Daniel Jones seems unlikely to be the best quarterback in the 2019 rookie class. He also seems unlikely to be a bust.

Given the Redskins' history at the quarterback position, both recent and ancient, Jones’ lack of sexy upside might be his most attractive quality. 

Polarizing might not accurately portray this class of QBs. Divisive might be the better word. 

Kyler Murray ranks as the top prospect, and seems likely to be drafted first overall by the Arizona Cardinals. Still, some teams don’t believe he has the size or commitment to make it as an NFL signal caller.

After Murray there’s even less consensus. 

Dwayne Haskins has a big arm and great size, but only started one year in college and didn’t show much ability to read defenses in the Ohio State offense. Drew Lock makes some 'Wow!' plays, but then he also makes terrible plays. His most consistent traits are arm talent and inconsistency. 

In some order, Murray, Haskins and Lock probably mark the top three rated passers in the 2019 draft. 

Then comes Jones. 

The Duke quarterback does nothing that screams first-round pick. His combine numbers were good and his game film seems good. At the same time, there aren’t any real knocks against him either, other than Jones doesn’t have the super star potential the other three have shown.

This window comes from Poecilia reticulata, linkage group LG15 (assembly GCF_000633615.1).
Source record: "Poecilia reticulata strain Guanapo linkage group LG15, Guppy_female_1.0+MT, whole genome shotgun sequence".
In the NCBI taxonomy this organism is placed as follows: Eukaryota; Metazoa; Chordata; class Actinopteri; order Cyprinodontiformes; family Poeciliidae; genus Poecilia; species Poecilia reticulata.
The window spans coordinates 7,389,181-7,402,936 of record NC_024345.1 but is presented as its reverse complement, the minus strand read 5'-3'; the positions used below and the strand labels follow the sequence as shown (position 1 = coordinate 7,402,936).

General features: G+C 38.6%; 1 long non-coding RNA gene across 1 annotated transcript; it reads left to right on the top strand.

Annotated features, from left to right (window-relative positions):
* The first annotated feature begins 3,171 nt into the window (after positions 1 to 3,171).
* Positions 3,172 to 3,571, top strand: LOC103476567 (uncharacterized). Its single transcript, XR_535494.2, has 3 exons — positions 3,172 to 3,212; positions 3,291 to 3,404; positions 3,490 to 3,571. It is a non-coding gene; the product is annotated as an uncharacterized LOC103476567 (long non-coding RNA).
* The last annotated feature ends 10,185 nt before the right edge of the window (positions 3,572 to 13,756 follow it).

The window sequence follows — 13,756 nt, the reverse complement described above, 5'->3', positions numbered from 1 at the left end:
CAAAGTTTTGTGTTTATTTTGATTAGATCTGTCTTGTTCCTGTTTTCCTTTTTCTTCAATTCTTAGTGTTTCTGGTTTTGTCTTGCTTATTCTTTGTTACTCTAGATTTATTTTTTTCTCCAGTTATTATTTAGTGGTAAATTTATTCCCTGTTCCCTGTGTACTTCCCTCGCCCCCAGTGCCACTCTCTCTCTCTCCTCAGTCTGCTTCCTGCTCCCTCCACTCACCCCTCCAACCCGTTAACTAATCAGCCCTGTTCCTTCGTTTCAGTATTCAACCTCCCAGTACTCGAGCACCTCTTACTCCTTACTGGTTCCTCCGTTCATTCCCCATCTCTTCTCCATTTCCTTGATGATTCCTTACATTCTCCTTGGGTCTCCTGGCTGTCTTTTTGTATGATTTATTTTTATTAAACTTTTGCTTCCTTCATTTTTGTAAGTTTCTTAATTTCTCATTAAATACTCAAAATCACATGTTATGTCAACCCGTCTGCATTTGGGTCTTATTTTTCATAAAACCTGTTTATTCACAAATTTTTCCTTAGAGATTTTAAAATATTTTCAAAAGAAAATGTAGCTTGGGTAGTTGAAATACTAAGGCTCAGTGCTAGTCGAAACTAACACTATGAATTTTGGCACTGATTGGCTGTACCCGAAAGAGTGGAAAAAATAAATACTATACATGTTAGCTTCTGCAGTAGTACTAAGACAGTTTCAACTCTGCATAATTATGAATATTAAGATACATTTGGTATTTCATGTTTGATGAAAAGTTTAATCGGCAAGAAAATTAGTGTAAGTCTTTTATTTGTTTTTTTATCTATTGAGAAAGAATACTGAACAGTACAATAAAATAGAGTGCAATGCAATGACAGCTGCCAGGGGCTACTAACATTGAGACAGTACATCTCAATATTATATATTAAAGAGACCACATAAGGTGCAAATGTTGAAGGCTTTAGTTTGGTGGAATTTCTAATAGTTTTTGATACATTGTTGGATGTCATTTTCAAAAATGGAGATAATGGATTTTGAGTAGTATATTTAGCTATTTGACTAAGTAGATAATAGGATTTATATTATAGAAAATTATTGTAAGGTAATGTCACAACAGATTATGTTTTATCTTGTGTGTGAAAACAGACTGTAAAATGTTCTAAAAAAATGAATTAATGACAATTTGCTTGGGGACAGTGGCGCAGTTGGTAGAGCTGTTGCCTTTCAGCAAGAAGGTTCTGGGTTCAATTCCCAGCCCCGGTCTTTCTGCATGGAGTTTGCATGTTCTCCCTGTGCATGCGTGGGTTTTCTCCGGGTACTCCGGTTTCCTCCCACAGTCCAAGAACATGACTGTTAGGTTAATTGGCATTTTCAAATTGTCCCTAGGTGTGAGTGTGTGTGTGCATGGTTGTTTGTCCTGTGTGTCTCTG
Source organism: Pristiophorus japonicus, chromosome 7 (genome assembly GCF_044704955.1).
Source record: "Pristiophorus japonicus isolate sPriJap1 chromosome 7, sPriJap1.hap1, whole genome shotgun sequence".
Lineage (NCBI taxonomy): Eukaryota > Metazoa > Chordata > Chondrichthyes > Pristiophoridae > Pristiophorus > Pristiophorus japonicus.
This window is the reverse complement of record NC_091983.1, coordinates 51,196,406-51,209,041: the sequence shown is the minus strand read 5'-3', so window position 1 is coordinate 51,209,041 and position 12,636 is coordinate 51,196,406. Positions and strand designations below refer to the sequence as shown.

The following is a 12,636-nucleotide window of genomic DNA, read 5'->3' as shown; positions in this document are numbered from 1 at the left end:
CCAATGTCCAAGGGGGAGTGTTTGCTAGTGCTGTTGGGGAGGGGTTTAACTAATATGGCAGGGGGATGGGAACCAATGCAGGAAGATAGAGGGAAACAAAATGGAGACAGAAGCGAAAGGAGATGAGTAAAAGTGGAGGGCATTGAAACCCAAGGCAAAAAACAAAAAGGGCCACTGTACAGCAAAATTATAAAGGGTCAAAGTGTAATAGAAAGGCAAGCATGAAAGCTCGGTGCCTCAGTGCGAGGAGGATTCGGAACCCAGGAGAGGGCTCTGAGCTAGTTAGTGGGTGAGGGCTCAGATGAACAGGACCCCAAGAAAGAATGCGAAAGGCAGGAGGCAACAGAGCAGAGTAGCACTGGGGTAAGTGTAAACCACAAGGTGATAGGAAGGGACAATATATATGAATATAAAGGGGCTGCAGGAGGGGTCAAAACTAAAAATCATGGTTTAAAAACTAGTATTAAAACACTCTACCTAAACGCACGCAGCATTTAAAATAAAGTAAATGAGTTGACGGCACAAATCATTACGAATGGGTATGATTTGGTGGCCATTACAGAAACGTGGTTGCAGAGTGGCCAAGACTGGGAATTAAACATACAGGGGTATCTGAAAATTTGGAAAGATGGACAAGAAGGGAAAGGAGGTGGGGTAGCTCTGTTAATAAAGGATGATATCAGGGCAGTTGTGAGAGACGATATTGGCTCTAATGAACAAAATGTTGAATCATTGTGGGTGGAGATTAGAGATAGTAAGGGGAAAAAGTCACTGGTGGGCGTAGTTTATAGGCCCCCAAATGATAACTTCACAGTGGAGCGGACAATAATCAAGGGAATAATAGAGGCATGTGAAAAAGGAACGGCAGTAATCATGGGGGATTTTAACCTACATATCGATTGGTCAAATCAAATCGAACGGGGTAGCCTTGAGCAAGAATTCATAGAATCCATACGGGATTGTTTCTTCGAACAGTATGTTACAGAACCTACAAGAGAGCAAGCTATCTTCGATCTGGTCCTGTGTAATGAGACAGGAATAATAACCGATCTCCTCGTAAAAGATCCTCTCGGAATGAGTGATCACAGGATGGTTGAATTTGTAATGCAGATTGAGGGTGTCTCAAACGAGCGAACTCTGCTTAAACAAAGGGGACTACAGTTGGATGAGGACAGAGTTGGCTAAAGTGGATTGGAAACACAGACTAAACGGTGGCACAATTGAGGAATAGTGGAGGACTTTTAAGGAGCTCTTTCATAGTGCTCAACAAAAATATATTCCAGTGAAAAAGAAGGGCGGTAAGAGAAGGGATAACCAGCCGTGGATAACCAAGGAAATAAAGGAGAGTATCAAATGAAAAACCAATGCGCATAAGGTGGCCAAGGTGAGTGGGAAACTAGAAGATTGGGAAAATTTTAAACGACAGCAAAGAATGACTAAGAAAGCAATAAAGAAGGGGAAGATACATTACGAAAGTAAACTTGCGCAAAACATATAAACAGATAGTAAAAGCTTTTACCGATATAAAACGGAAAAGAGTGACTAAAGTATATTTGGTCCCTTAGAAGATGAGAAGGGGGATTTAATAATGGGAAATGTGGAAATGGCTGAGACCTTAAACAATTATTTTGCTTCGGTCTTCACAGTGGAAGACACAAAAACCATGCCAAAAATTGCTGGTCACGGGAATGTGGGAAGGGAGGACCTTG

Jones isn’t a sexy pick. He’s not even a PG13 make-out scene pick. 

And that might be just what the Redskins want. 

For months, the Washington front office has repeatedly talked about being “close.” Close to what remains a question, but it must at least mean competing for the NFC East title and winning a playoff game. 

Well, of all the rookie passers, Jones might be the one that presents the least risk. He might not make jaw dropping deep throws or electric moves outside of the pocket, but he probably won’t throw 20-plus interceptions either. 

Last year, the Redskins traded for Alex Smith to run their offense. Smith’s best traits are controlling the football and making the smart, not sexy, play.